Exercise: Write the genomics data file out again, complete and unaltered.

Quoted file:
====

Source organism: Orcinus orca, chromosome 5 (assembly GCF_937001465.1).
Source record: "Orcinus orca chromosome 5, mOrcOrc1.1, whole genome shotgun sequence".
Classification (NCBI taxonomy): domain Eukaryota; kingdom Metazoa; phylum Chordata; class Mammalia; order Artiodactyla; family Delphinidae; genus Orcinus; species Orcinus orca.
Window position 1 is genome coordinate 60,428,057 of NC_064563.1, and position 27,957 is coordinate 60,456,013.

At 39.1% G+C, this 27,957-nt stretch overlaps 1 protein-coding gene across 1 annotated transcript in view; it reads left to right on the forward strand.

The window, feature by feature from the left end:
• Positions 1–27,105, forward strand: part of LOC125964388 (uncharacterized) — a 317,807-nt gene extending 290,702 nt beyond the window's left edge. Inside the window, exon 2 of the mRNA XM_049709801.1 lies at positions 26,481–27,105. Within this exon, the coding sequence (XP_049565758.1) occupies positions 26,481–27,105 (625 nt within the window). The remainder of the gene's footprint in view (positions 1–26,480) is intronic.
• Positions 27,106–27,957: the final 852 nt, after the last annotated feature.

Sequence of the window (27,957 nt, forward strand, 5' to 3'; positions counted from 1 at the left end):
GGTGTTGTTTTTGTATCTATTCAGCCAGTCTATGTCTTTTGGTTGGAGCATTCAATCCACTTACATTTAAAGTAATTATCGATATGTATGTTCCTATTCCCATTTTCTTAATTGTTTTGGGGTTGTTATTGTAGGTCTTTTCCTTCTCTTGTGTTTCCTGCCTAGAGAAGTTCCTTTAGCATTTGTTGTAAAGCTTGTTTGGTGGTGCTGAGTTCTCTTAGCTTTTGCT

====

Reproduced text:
Source organism: Orcinus orca, chromosome 5 (assembly GCF_937001465.1).
Source record: "Orcinus orca chromosome 5, mOrcOrc1.1, whole genome shotgun sequence".
Classification (NCBI taxonomy): domain Eukaryota; kingdom Metazoa; phylum Chordata; class Mammalia; order Artiodactyla; family Delphinidae; genus Orcinus; species Orcinus orca.
Window position 1 is genome coordinate 60,428,057 of NC_064563.1, and position 27,957 is coordinate 60,456,013.

At 39.1% G+C, this 27,957-nt stretch overlaps 1 protein-coding gene across 1 annotated transcript in view; it reads left to right on the forward strand.

The window, feature by feature from the left end:
• Positions 1–27,105, forward strand: part of LOC125964388 (uncharacterized) — a 317,807-nt gene extending 290,702 nt beyond the window's left edge. Inside the window, exon 2 of the mRNA XM_049709801.1 lies at positions 26,481–27,105. Within this exon, the coding sequence (XP_049565758.1) occupies positions 26,481–27,105 (625 nt within the window). The remainder of the gene's footprint in view (positions 1–26,480) is intronic.
• Positions 27,106–27,957: the final 852 nt, after the last annotated feature.

Sequence of the window (27,957 nt, forward strand, 5' to 3'; positions counted from 1 at the left end):
GGTGTTGTTTTTGTATCTATTCAGCCAGTCTATGTCTTTTGGTTGGAGCATTCAATCCACTTACATTTAAAGTAATTATCGATATGTATGTTCCTATTCCCATTTTCTTAATTGTTTTGGGGTTGTTATTGTAGGTCTTTTCCTTCTCTTGTGTTTCCTGCCTAGAGAAGTTCCTTTAGCATTTGTTGTAAAGCTTGTTTGGTGGTGCTGAGTTCTCTTAGCTTTTGCT